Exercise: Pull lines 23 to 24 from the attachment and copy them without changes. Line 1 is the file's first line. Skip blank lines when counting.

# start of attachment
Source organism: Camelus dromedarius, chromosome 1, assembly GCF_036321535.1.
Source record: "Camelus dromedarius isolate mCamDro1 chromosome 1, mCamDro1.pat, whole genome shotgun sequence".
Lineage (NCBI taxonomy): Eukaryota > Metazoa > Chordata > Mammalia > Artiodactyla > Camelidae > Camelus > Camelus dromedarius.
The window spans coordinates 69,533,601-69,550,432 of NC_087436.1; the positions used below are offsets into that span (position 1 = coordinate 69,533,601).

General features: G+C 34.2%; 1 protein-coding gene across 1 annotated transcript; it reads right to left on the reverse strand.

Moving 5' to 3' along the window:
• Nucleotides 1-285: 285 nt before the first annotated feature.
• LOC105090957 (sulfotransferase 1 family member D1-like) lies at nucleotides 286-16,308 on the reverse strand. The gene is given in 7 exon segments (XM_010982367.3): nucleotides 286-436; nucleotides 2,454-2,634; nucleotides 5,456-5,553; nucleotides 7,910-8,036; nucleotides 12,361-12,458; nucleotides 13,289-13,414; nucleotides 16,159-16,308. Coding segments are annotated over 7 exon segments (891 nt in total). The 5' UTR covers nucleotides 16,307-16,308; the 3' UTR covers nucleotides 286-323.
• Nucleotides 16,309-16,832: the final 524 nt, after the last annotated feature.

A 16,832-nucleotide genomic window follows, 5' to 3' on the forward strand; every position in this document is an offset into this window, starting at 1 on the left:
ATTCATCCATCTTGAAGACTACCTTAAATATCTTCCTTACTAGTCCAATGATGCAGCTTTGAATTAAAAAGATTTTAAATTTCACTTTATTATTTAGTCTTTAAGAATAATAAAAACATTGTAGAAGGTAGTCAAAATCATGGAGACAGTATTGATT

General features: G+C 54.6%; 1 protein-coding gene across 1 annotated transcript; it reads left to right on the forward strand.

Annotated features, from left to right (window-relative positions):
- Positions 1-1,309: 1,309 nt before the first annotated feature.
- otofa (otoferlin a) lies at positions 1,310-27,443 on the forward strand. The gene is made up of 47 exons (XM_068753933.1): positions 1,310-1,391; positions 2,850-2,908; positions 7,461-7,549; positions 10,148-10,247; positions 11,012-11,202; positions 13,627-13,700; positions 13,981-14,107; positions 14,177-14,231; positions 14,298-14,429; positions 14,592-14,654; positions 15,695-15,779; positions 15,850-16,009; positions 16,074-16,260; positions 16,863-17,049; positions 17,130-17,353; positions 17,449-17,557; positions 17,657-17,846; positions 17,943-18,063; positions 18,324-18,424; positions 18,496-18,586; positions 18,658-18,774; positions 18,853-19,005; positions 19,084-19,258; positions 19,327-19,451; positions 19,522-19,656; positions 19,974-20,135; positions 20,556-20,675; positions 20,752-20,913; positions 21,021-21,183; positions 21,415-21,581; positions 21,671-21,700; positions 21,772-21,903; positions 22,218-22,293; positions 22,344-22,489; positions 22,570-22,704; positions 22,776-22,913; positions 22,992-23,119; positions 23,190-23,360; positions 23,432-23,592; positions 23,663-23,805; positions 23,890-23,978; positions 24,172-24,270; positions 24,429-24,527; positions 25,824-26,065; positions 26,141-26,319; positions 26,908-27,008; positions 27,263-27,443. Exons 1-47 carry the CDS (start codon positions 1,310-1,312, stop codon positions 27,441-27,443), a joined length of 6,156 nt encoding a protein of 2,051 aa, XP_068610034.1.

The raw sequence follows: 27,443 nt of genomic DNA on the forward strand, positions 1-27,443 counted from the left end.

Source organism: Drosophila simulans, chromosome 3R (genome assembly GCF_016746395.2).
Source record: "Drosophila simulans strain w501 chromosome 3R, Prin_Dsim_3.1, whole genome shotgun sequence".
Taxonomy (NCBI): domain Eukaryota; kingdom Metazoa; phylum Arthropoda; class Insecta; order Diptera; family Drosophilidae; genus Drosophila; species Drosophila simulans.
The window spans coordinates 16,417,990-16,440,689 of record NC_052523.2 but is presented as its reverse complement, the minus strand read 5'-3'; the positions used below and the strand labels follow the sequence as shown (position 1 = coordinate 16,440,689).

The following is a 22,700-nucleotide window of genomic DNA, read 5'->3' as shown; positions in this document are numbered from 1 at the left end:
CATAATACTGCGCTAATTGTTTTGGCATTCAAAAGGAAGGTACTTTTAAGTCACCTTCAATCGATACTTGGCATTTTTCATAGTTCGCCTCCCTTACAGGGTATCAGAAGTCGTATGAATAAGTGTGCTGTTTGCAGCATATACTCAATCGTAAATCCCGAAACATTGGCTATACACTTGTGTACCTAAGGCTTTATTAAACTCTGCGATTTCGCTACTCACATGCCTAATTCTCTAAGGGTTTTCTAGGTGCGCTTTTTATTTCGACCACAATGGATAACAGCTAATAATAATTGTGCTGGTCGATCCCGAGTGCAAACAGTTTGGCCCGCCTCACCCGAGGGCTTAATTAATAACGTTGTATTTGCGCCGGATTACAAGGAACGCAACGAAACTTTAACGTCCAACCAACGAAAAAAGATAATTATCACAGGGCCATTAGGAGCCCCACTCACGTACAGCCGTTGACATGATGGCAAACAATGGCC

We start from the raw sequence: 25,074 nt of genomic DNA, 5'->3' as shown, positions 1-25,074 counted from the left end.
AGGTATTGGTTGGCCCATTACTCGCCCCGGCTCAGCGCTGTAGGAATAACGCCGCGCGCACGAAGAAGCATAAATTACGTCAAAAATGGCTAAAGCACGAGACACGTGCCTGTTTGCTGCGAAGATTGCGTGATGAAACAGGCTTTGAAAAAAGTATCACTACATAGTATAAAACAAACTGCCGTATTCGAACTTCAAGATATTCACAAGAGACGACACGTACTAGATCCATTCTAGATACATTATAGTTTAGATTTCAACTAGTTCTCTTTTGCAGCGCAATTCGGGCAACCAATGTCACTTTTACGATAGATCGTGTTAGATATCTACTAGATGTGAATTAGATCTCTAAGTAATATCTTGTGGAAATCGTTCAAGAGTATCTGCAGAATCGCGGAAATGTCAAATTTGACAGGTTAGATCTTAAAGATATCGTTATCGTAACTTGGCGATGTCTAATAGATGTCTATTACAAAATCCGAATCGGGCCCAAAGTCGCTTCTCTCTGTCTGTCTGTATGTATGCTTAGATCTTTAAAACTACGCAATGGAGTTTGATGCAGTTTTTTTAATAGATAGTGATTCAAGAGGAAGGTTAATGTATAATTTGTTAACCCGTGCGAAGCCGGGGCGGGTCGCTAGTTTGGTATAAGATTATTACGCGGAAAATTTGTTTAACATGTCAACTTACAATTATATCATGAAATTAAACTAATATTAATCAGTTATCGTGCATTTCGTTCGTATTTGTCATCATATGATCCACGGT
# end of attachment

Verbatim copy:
We start from the raw sequence: 25,074 nt of genomic DNA, 5'->3' as shown, positions 1-25,074 counted from the left end.
AGGTATTGGTTGGCCCATTACTCGCCCCGGCTCAGCGCTGTAGGAATAACGCCGCGCGCACGAAGAAGCATAAATTACGTCAAAAATGGCTAAAGCACGAGACACGTGCCTGTTTGCTGCGAAGATTGCGTGATGAAACAGGCTTTGAAAAAAGTATCACTACATAGTATAAAACAAACTGCCGTATTCGAACTTCAAGATATTCACAAGAGACGACACGTACTAGATCCATTCTAGATACATTATAGTTTAGATTTCAACTAGTTCTCTTTTGCAGCGCAATTCGGGCAACCAATGTCACTTTTACGATAGATCGTGTTAGATATCTACTAGATGTGAATTAGATCTCTAAGTAATATCTTGTGGAAATCGTTCAAGAGTATCTGCAGAATCGCGGAAATGTCAAATTTGACAGGTTAGATCTTAAAGATATCGTTATCGTAACTTGGCGATGTCTAATAGATGTCTATTACAAAATCCGAATCGGGCCCAAAGTCGCTTCTCTCTGTCTGTCTGTATGTATGCTTAGATCTTTAAAACTACGCAATGGAGTTTGATGCAGTTTTTTTAATAGATAGTGATTCAAGAGGAAGGTTAATGTATAATTTGTTAACCCGTGCGAAGCCGGGGCGGGTCGCTAGTTTGGTATAAGATTATTACGCGGAAAATTTGTTTAACATGTCAACTTACAATTATATCATGAAATTAAACTAATATTAATCAGTTATCGTGCATTTCGTTCGTATTTGTCATCATATGATCCACGGT